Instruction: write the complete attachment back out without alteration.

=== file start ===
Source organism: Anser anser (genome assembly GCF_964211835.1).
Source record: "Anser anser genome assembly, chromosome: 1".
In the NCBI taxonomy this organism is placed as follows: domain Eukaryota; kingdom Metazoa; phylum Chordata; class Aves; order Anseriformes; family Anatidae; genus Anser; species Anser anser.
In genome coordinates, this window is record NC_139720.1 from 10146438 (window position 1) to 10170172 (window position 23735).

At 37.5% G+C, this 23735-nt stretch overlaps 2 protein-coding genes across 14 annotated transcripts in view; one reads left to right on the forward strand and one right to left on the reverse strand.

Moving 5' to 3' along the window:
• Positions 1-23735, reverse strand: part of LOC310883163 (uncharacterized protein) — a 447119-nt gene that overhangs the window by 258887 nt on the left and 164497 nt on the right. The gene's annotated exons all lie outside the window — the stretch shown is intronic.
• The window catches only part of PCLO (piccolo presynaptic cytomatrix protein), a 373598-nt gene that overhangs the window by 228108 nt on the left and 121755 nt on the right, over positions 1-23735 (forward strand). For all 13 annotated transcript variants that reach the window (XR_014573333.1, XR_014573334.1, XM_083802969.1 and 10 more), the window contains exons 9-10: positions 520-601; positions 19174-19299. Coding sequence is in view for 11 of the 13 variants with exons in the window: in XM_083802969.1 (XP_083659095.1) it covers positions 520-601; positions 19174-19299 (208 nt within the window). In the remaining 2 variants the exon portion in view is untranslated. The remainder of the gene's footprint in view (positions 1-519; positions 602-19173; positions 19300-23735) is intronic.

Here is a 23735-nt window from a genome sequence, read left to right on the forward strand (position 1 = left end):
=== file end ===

Source organism: Anser anser (genome assembly GCF_964211835.1).
Source record: "Anser anser genome assembly, chromosome: 1".
In the NCBI taxonomy this organism is placed as follows: domain Eukaryota; kingdom Metazoa; phylum Chordata; class Aves; order Anseriformes; family Anatidae; genus Anser; species Anser anser.
In genome coordinates, this window is record NC_139720.1 from 10146438 (window position 1) to 10170172 (window position 23735).

At 37.5% G+C, this 23735-nt stretch overlaps 2 protein-coding genes across 14 annotated transcripts in view; one reads left to right on the forward strand and one right to left on the reverse strand.

Moving 5' to 3' along the window:
• Positions 1-23735, reverse strand: part of LOC310883163 (uncharacterized protein) — a 447119-nt gene that overhangs the window by 258887 nt on the left and 164497 nt on the right. The gene's annotated exons all lie outside the window — the stretch shown is intronic.
• The window catches only part of PCLO (piccolo presynaptic cytomatrix protein), a 373598-nt gene that overhangs the window by 228108 nt on the left and 121755 nt on the right, over positions 1-23735 (forward strand). For all 13 annotated transcript variants that reach the window (XR_014573333.1, XR_014573334.1, XM_083802969.1 and 10 more), the window contains exons 9-10: positions 520-601; positions 19174-19299. Coding sequence is in view for 11 of the 13 variants with exons in the window: in XM_083802969.1 (XP_083659095.1) it covers positions 520-601; positions 19174-19299 (208 nt within the window). In the remaining 2 variants the exon portion in view is untranslated. The remainder of the gene's footprint in view (positions 1-519; positions 602-19173; positions 19300-23735) is intronic.

Here is a 23735-nt window from a genome sequence, read left to right on the forward strand (position 1 = left end):